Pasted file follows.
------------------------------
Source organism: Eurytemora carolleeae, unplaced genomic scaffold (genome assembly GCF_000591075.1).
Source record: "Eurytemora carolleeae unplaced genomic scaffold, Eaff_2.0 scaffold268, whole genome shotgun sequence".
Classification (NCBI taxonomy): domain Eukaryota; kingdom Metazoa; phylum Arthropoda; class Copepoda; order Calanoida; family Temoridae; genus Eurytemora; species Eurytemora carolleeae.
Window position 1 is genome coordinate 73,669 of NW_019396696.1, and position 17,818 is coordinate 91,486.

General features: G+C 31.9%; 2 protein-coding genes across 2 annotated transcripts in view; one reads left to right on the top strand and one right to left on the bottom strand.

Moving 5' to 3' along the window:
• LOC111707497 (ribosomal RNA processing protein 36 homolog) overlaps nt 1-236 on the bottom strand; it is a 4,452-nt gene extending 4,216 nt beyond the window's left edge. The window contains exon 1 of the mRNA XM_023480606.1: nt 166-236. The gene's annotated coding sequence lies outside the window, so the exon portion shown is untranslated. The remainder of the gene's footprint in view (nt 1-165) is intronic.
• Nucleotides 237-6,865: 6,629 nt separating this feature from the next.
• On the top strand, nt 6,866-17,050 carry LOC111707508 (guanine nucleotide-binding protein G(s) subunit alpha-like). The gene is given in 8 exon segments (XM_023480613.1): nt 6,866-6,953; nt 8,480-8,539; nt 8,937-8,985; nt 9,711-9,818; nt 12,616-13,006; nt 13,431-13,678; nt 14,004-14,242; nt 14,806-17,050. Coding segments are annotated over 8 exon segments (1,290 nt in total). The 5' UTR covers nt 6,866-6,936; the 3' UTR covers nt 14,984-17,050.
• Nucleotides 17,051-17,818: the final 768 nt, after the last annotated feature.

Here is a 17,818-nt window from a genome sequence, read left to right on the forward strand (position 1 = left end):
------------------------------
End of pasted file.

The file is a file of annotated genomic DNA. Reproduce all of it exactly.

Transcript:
Source organism: Eurytemora carolleeae, unplaced genomic scaffold (genome assembly GCF_000591075.1).
Source record: "Eurytemora carolleeae unplaced genomic scaffold, Eaff_2.0 scaffold268, whole genome shotgun sequence".
Classification (NCBI taxonomy): domain Eukaryota; kingdom Metazoa; phylum Arthropoda; class Copepoda; order Calanoida; family Temoridae; genus Eurytemora; species Eurytemora carolleeae.
Window position 1 is genome coordinate 73,669 of NW_019396696.1, and position 17,818 is coordinate 91,486.

General features: G+C 31.9%; 2 protein-coding genes across 2 annotated transcripts in view; one reads left to right on the top strand and one right to left on the bottom strand.

Moving 5' to 3' along the window:
• LOC111707497 (ribosomal RNA processing protein 36 homolog) overlaps nt 1-236 on the bottom strand; it is a 4,452-nt gene extending 4,216 nt beyond the window's left edge. The window contains exon 1 of the mRNA XM_023480606.1: nt 166-236. The gene's annotated coding sequence lies outside the window, so the exon portion shown is untranslated. The remainder of the gene's footprint in view (nt 1-165) is intronic.
• Nucleotides 237-6,865: 6,629 nt separating this feature from the next.
• On the top strand, nt 6,866-17,050 carry LOC111707508 (guanine nucleotide-binding protein G(s) subunit alpha-like). The gene is given in 8 exon segments (XM_023480613.1): nt 6,866-6,953; nt 8,480-8,539; nt 8,937-8,985; nt 9,711-9,818; nt 12,616-13,006; nt 13,431-13,678; nt 14,004-14,242; nt 14,806-17,050. Coding segments are annotated over 8 exon segments (1,290 nt in total). The 5' UTR covers nt 6,866-6,936; the 3' UTR covers nt 14,984-17,050.
• Nucleotides 17,051-17,818: the final 768 nt, after the last annotated feature.

Here is a 17,818-nt window from a genome sequence, read left to right on the forward strand (position 1 = left end):